National University College of Medicine in South Korea warns that sleeping more than 10 hours a night might be worse.

The purpose of the report, published in BMC Public Health (2018; 18 [720]), was to update existing data on links between sleep duration and metabolic syndrome. To accomplish this, researchers analyzed sleep habits and the incidence of metabolic syndrome in 133,608 Koreans aged 40–69. The findings further support the recommendation that, for optimal health, human beings should aim for 6–8 hours of shuteye per night. Sleeping too little or too much can have deleterious effects. Here’s what the study found.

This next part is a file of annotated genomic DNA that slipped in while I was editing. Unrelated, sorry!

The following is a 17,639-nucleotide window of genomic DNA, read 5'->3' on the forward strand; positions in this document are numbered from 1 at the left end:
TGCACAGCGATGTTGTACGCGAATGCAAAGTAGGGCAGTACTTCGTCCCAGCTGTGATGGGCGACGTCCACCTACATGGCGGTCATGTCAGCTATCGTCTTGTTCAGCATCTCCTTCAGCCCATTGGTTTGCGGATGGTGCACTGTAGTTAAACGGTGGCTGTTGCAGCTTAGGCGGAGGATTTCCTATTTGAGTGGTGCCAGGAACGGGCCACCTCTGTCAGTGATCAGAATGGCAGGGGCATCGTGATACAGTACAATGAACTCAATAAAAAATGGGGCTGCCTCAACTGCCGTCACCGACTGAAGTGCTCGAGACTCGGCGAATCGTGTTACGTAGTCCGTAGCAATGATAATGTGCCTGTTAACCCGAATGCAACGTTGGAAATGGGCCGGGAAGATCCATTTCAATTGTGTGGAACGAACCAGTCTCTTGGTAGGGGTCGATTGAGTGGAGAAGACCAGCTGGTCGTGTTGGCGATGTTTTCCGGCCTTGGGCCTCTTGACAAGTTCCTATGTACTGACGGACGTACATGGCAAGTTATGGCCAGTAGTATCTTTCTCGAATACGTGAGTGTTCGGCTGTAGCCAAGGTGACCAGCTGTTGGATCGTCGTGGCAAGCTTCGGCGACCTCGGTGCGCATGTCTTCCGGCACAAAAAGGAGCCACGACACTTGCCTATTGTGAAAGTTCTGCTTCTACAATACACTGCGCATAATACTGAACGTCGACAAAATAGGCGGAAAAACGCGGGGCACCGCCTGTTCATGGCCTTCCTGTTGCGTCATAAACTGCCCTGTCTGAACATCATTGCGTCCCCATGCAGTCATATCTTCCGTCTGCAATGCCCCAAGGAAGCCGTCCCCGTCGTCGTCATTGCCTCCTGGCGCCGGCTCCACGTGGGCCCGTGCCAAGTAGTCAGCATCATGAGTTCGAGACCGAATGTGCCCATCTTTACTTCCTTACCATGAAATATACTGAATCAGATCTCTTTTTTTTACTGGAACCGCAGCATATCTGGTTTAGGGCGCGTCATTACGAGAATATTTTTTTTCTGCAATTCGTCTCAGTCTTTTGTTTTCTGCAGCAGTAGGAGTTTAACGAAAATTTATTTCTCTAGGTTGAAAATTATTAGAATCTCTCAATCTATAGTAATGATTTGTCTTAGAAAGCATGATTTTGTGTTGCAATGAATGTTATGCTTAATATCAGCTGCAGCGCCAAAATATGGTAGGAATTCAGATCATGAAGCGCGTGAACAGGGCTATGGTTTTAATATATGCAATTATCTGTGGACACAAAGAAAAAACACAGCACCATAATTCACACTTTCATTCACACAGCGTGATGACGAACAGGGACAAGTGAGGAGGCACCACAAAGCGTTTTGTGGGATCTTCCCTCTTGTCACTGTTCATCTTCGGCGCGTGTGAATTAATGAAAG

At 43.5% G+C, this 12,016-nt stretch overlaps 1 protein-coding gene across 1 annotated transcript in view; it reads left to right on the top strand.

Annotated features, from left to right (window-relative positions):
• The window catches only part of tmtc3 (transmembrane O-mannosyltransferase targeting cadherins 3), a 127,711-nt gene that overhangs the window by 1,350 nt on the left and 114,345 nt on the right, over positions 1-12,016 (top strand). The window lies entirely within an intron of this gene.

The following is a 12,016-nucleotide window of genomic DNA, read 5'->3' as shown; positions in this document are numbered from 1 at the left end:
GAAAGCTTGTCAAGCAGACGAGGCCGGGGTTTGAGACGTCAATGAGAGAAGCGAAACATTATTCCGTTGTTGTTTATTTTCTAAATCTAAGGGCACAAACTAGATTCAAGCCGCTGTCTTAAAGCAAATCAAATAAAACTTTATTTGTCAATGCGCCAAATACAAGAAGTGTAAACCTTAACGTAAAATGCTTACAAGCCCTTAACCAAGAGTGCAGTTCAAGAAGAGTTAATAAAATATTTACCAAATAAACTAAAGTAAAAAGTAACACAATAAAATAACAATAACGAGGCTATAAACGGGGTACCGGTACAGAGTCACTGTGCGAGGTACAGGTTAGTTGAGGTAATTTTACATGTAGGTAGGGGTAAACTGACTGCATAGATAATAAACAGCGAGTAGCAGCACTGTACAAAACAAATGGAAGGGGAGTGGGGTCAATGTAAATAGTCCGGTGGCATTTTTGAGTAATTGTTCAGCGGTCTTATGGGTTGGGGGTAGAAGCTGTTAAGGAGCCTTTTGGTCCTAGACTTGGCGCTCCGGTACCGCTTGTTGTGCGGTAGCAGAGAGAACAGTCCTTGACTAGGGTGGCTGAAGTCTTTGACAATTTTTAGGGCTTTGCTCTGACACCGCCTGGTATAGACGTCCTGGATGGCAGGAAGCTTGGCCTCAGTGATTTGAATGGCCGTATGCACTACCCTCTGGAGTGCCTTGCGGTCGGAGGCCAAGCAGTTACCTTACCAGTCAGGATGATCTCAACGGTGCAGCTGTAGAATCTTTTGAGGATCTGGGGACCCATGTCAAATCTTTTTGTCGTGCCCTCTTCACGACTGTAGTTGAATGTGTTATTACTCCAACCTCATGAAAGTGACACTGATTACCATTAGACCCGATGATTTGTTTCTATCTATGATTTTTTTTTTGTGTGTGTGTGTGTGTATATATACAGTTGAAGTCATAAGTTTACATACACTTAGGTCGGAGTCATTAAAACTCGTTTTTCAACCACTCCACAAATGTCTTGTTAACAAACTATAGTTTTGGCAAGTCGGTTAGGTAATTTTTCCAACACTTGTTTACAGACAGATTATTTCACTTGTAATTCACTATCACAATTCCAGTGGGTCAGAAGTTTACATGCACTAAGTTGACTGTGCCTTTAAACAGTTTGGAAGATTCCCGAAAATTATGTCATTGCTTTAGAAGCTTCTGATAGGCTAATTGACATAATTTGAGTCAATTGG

When compared with study participants who slept a standard 6–8 hours, men who slept <6 hours were more likely to have metabolic syndrome and a larger waist circumference. Women who slept <6 hours likewise tended to have a bigger waist size but fared better in relation to metabolic syndrome. Sleeping 10 hours or more was associated with metabolic syndrome and elevated triglycerides in men. Women who slept this long were more likely to have metabolic syndrome, a larger waist size, elevated triglycerides, low HDL cholesterol and elevated fasting glucose.

The study was published in BMC Public Health.